I thank all Senators who contributed to this debate which, as Senator O'Rourke reminds me, took place over three days. I applaud them on some wonderful contributions and for their interest in the subject of autism. It is only when one gets into individual cases, such as that of Senator O'Rourke's nephew, that it is brought graphically to our attention what people have to put up with when a family member is autistic.
I am delighted to inform Senator O'Rourke, and other Senators who raised the issue of research, that we are endeavouring to participate in an international autism genome project. We are currently discussing this with the National Alliance for Autism Research, a parent-funded group in the United States, and I hope there will be participation by Irish researchers in this project. I agree that there has been a significant increase in the prevalence of autism and I will do everything I can to ensure sufficient funds go to research in this very important area.
Senator Terry referred to speech and language therapy. We are educating more speech and language therapists, among other therapists. Unfortunately, there are not enough of them at present. If Senator Terry speaks to me about the case to which she referred, I will see what I can do.
Members raised many other points. Respite is an issue that is frequently brought to my attention. The Government has invested a great deal of funding in this area in recent years. I am currently looking into the matter of autism services on the Loop Head peninsula referred to by Senator Daly.
Senator Brian Hayes referred to a matter that is close to my heart, multi-annual funding. When I came to the Department I could not understand the lack of multi-annual funding, especially in the area of disability. My departmental officials would love to have multi-annual budgeting but, unfortunately, the Department of Finance does not listen attentively to us. I hope we will make progress on the matter. The more Senators and other people outline the advantages of multi-annual budgeting, the sooner we will arrive at that position.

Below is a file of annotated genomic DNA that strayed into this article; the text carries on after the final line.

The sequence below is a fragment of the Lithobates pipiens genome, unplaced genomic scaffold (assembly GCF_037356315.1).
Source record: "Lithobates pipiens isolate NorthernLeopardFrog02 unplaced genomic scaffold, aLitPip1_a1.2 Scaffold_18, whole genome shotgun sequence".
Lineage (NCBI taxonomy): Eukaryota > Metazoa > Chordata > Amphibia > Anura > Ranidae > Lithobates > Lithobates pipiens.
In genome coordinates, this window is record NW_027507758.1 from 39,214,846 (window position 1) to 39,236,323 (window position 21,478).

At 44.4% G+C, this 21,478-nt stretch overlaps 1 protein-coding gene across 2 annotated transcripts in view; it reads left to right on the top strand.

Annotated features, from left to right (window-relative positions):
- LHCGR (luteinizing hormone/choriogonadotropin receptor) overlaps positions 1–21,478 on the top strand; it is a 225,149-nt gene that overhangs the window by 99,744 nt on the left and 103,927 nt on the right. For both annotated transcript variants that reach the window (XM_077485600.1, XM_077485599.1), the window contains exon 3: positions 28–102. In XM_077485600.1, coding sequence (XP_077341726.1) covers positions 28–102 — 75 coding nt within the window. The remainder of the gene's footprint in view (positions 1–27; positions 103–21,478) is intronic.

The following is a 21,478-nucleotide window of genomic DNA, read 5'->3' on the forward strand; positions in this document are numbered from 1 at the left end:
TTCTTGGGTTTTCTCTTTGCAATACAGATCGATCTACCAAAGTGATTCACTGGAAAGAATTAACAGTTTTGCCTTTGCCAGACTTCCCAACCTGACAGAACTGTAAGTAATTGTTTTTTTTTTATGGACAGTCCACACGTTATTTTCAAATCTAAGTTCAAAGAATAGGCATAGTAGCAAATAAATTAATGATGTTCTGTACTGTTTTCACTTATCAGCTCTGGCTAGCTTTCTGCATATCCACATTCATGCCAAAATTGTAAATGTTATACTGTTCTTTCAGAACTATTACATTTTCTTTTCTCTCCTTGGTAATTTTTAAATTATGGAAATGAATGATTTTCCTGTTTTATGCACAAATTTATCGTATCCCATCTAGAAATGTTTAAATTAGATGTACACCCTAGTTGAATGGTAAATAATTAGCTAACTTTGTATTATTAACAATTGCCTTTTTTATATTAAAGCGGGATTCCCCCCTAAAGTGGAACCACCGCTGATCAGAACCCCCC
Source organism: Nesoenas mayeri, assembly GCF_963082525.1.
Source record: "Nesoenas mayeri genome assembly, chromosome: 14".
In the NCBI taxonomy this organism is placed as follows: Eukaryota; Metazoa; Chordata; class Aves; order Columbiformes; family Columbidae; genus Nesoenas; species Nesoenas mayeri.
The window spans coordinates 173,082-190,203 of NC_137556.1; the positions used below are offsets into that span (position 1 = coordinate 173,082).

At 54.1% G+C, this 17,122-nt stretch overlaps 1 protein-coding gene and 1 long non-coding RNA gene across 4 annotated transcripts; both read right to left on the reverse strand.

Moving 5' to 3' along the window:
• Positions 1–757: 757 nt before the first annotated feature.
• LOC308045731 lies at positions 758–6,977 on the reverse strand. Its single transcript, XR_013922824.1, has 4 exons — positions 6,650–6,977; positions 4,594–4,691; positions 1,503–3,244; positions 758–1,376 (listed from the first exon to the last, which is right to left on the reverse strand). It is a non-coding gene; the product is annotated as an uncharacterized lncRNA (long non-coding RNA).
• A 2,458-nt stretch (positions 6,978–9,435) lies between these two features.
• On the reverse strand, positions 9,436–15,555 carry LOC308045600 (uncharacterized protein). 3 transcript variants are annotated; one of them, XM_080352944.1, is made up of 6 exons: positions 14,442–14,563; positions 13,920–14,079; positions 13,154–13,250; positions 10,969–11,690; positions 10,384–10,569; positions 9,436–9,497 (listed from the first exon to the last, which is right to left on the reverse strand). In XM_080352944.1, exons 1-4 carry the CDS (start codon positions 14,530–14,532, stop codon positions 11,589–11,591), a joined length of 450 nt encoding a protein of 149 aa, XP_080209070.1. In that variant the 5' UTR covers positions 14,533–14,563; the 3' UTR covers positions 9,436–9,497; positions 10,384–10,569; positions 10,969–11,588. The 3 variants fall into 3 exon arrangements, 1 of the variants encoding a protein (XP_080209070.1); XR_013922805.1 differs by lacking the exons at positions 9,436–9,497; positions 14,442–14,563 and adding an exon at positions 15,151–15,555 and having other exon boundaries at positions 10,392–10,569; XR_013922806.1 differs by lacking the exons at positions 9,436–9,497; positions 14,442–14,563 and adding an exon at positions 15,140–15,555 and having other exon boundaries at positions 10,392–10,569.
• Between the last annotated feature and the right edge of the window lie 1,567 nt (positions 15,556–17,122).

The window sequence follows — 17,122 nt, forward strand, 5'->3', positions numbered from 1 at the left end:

The Government is conscious of and has acknowledged the difficulties faced by families caring for persons with disabilities, including those with autism. It is for that reason the Government identified these services as a priority area for funding. Since 1997, additional funding amounting to €643 million has been invested in health-funded support services for people with intellectual, physical and sensory disabilities and those with autism. This includes an additional €25 million in current expenditure which was made available by the Minister for Finance in the 2004 budget for services for people with disabilities.
Additional revenue and capital funding of €388 million has been provided for autism and intellectual disability services since 1997. This has provided a broad range of new and enhanced services around the country and includes an investment of approximately €16 million since 1998 in the early intervention, pre-school and multi-disciplinary support services for children with autism and those with an intellectual disability.
Services to people with intellectual, physical or sensory disabilities and those with autism is one of the limited number of areas in which additional revenue funding has been provided by the Government to any Department over 2003 and 2004. In respect of services to persons with autism and intellectual disability, this funding, amounting to €43 million up to the end of 2004, was specifically provided to meet costs associated with the provision of emergency residential placements, extra day services, particularly for young adults leaving school, and to enhance the health-related support services for children.
I wish to address some of the issues raised during the debate. One such matter was access to pre-school services. The direct provision of pre-school services which are educational in focus is not part of the remit of the health services. However, in the past, within the resources available to them, health boards grant aided some special needs specific pre-school services, in addition to assisting individual children with disabilities to attend mainstream pre-school services.
The role of the educational services funded through the Department of Education and Science in respect of the provision of pre-school services for children and in particular children with disabilities is a fundamental issue which requires to be addressed. My Department has advised the Department of Education and Science that the health services are very anxious to work with the educational services to enhance access to pre-school services for children with disabilities, including those with autism.
The Education for Persons with Special Educational Needs Bill 2003 will provide a statutory guarantee of education services for people with a disability. It will provide a statutory framework within which the education of children who have special educational needs because of a disability can be guaranteed as a right enforceable in law. The Bill was considered carefully by the Dáil and a number of changes were made to ensure the delivery of appropriate support services. It was passed by the Dáil on 26 May and Second Stage commenced in this House earlier today.